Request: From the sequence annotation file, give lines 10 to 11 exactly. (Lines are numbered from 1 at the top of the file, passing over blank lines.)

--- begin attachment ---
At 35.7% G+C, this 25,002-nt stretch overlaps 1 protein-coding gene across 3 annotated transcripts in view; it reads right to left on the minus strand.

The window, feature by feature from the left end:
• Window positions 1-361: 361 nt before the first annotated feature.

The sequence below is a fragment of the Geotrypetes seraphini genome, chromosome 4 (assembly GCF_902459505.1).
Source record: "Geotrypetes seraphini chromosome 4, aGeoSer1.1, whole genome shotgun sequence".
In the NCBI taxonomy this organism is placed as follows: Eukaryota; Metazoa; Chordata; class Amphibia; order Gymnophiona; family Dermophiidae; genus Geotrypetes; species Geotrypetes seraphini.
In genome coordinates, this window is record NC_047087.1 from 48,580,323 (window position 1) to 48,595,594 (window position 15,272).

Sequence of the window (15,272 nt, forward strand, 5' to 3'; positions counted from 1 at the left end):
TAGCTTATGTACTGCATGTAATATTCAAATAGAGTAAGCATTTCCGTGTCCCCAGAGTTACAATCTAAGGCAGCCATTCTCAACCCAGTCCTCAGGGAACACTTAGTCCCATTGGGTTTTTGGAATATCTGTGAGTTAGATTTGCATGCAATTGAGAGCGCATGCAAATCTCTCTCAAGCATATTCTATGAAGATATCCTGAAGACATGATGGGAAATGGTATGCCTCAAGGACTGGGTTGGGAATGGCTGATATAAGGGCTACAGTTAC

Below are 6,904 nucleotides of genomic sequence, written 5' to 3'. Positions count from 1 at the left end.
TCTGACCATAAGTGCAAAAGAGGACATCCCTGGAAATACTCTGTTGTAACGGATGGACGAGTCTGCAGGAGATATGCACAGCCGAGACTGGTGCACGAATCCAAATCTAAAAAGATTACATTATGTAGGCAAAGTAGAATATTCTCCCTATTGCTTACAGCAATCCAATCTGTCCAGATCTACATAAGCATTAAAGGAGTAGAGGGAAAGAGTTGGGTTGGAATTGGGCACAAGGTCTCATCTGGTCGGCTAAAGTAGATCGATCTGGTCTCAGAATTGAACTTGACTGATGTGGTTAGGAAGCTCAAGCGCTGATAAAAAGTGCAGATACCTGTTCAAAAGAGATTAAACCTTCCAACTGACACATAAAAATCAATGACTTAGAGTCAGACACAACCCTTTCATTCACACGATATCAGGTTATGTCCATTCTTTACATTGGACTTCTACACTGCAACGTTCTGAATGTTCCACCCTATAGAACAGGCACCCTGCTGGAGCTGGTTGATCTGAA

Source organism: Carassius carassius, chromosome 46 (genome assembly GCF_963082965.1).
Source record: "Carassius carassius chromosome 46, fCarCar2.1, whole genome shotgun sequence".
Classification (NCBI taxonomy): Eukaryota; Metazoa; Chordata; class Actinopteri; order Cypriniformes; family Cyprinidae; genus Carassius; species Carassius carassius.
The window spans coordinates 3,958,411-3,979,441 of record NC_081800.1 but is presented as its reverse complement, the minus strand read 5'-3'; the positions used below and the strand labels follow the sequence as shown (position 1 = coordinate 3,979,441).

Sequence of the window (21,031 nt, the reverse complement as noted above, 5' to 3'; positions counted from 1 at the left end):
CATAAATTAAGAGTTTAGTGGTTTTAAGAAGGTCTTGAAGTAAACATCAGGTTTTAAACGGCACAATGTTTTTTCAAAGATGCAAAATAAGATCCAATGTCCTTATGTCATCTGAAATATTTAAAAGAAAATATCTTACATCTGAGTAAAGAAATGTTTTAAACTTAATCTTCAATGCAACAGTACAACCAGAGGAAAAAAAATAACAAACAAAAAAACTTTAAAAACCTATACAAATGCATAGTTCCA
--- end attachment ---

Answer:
Below are 6,904 nucleotides of genomic sequence, written 5' to 3'. Positions count from 1 at the left end.
TCTGACCATAAGTGCAAAAGAGGACATCCCTGGAAATACTCTGTTGTAACGGATGGACGAGTCTGCAGGAGATATGCACAGCCGAGACTGGTGCACGAATCCAAATCTAAAAAGATTACATTATGTAGGCAAAGTAGAATATTCTCCCTATTGCTTACAGCAATCCAATCTGTCCAGATCTACATAAGCATTAAAGGAGTAGAGGGAAAGAGTTGGGTTGGAATTGGGCACAAGGTCTCATCTGGTCGGCTAAAGTAGATCGATCTGGTCTCAGAATTGAACTTGACTGATGTGGTTAGGAAGCTCAAGCGCTGATAAAAAGTGCAGATACCTGTTCAAAAGAGATTAAACCTTCCAACTGACACATAAAAATCAATGACTTAGAGTCAGACACAACCCTTTCATTCACACGATATCAGGTTATGTCCATTCTTTACATTGGACTTCTACACTGCAACGTTCTGAATGTTCCACCCTATAGAACAGGCACCCTGCTGGAGCTGGTTGATCTGAA